Energy and Brexit—UK oil and gas
Energy and Brexit—UK oil and gas

The following Energy practice note provides comprehensive and up to date legal information covering:

  • Energy and Brexit—UK oil and gas
  • Introduction
  • Key publications and announcements to date in relation to Brexit and UK oil and gas industry
  • Brexit and the UK Oil and Gas Industry—analysis and explanation
  • Key threats to the industry
  • Sanctions

Introduction

This Practice Note tracks the key publications and announcements made to date in relation to Brexit and the UK oil and gas industry. It also provides a brief analysis of the consequences of these publications and announcements.

On 23 January 2020, the European Union (Withdrawal Agreement) Act 2020 (EU(WA)A 2020) was adopted enabling the government to ratify the Withdrawal Agreement and implement its provisions into UK law. As a result of EU(WA)A 2020 the UK remains legally bound by EU law during the transition period agreed in the Withdrawal Agreement which runs from 11 pm on 31 January 2020 until 11 pm on 31 December 2020 (the Implementation Period). The implementation period ends on implementation period completion day (IP completion day).

For a more general timeline of key events and updates in respect of Brexit, see Practice Notes: Brexit timeline and Brexit—introduction to the Withdrawal Agreement, and News Analysis: Brexit Bulletin—key updates, research tips and resources.

Key publications and announcements to date in relation to Brexit and UK oil and gas industry

DateAuthorPublication (incorporating hyperlink)
13 September 2018UK governmentRunning an oil or gas business if there’s no Brexit deal.
12 October 2018UK governmentTrading gas if there’s no Brexit deal (Gas No Deal Note).
14 November 2018UK government and CommissionUK government and the European Commission announce a deal in principle on the legal
terms of the UK’s withdrawal from the EU (Draft Withdrawal Agreement). For full details, see News Analysis: Brexit Bulletin—examining the key announcements, documents and next steps for the draft Withdrawal Agreement. As explained below, the primary aspect of this of relevance to energy is to be found in the Outline Political Declaration, cross-referred to in Article 184 of the Draft Withdrawal Agreement.
22 November 2018UK government and CommissionDraft of the Political Declaration published. 3 December 2018UK governmentThe Electricity and Gas (Powers to Make Subordinate Legislation) (Amendment) (EU Exit) Regulations 2018 (2018 E&G Brexit SI), SI 2018/1286, is made. This by and large comes into force on ‘exit day’ (now IP completion day), and amends (for the purposes of their incorporation into UK law as retained EU law) the following pieces of EU energy legislation:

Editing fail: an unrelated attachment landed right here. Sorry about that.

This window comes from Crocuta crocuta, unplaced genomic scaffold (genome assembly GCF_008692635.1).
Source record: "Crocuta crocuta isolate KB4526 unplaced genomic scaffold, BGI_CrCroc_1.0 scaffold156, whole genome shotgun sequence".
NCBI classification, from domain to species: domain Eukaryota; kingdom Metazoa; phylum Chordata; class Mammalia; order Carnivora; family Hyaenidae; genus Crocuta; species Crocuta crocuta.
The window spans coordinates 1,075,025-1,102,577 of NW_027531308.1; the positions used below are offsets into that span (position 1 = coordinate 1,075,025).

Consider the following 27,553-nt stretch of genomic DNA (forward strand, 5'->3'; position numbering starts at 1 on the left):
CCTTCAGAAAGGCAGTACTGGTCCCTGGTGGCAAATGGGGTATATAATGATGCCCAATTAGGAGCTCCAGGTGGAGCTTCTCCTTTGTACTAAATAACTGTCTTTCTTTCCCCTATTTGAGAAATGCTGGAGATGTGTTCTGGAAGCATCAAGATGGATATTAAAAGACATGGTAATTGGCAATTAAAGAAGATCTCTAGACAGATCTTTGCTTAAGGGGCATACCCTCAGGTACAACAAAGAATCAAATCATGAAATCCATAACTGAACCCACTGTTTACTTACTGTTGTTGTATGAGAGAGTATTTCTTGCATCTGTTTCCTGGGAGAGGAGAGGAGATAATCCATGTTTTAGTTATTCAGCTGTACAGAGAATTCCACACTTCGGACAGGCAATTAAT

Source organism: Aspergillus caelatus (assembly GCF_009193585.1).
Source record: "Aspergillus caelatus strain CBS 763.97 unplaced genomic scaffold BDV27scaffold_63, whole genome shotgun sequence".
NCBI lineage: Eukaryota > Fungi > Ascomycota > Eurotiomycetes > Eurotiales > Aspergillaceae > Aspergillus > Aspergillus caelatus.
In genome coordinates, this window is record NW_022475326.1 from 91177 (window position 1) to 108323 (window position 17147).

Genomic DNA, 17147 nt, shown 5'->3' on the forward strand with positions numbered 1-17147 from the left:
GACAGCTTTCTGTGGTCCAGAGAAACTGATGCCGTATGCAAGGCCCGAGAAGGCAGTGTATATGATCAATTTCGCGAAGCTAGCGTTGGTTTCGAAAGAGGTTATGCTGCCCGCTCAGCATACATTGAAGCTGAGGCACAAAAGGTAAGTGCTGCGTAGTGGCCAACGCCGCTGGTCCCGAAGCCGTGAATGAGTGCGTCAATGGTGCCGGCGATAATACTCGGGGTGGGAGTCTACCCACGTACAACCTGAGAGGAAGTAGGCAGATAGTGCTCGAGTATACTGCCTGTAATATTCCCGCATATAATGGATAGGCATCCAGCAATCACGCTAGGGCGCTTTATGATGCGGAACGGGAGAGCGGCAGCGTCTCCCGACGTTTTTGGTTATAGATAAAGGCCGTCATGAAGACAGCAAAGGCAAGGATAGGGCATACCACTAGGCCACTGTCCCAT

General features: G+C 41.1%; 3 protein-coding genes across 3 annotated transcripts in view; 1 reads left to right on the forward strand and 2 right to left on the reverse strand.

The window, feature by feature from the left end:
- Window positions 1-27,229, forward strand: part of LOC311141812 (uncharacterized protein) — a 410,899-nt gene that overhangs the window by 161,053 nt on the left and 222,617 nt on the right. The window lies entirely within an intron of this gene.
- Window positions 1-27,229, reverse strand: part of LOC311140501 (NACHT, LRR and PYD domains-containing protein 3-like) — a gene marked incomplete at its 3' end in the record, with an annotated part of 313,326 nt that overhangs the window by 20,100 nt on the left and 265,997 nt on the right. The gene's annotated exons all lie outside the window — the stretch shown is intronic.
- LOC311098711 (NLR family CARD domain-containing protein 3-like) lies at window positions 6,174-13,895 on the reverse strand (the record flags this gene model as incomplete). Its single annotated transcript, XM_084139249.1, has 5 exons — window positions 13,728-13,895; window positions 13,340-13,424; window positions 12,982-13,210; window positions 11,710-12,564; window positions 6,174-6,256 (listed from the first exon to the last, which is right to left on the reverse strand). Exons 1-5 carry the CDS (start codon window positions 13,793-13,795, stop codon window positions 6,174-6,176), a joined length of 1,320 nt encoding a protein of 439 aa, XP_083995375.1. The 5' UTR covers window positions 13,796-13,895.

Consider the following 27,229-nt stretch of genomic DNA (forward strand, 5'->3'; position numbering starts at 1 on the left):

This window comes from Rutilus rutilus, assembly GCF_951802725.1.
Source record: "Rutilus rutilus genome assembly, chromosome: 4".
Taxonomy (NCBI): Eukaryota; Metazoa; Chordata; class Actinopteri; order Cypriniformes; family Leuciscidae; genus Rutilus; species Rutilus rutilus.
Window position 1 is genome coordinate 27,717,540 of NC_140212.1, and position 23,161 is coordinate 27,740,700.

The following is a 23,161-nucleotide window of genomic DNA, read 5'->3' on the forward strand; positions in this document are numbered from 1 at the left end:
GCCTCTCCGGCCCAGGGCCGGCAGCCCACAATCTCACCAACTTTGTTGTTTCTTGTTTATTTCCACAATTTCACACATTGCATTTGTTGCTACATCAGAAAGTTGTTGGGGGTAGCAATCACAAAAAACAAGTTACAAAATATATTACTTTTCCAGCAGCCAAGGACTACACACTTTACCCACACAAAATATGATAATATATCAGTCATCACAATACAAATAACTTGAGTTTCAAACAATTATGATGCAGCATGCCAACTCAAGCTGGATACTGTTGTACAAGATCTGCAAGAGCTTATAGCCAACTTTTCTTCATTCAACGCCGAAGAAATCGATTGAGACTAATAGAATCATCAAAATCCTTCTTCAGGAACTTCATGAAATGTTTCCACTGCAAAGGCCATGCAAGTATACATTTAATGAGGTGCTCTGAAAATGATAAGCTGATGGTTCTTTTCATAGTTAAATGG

1. Regulation (EC) No 714/2009 of the European Parliament and of the Council on conditions for access to the network for cross-border exchanges in electricity

  2. Regulation (EC) No 715/2009 of the European Parliament and of the Council on conditions for access to the natural gas transmission networks

  3. Regulation (EU) No 1227/2011 of the European Parliament and of the Council on wholesale energy market integrity and transparency (widely known as REMIT)

  4. Regulation (EU) 2017/1938 of the European Parliament and of the Council concerning measures to safeguard the security of gas supply

31 January 2019UK governmentUK sanctions regimes if there’s no Brexit deal, provides links to legislation and guidance on implementing UK and UN sanctions if the UK leaves the EU without a deal.1 February 2019UK governmentOil and gas production and preparing for Brexit.2 April 2019Oil and Gas UKBrexit and the UK oil and gas industry, outlines top concerns for the UK Oil and Gas authority.19 October 2019UK governmentUK Government publishes New Withdrawal Agreement and Political Declaration19 May 2020UK government
UK government publishes proposed draft legal texts for the future UK-EU relationship, including among others, draft Energy Agreement. For more information, see: LNB News 19/05/2020 103.

Brexit and the UK Oil and Gas Industry—analysis and explanation

Key threats to the industry

Unlike some other areas of the energy sector, the UK oil and gas sector is not expected to be heavily affected by Brexit. This is due in part to the fact that the UK government has historically retained control over its energy policy, including the development of oil and gas reserves. Indeed the government stated in a note published in September 2018, that ‘the established regime for hydrocarbon licensing and environmental issues will continue to operate’ post-Brexit and that ‘the government will amend the relevant legislation to ensure broad continuity. The legislative changes will have no impact on energy sector businesses, whose residual obligations under the legislation covered will remain unaltered’.

The legal and regulatory regime governed by the

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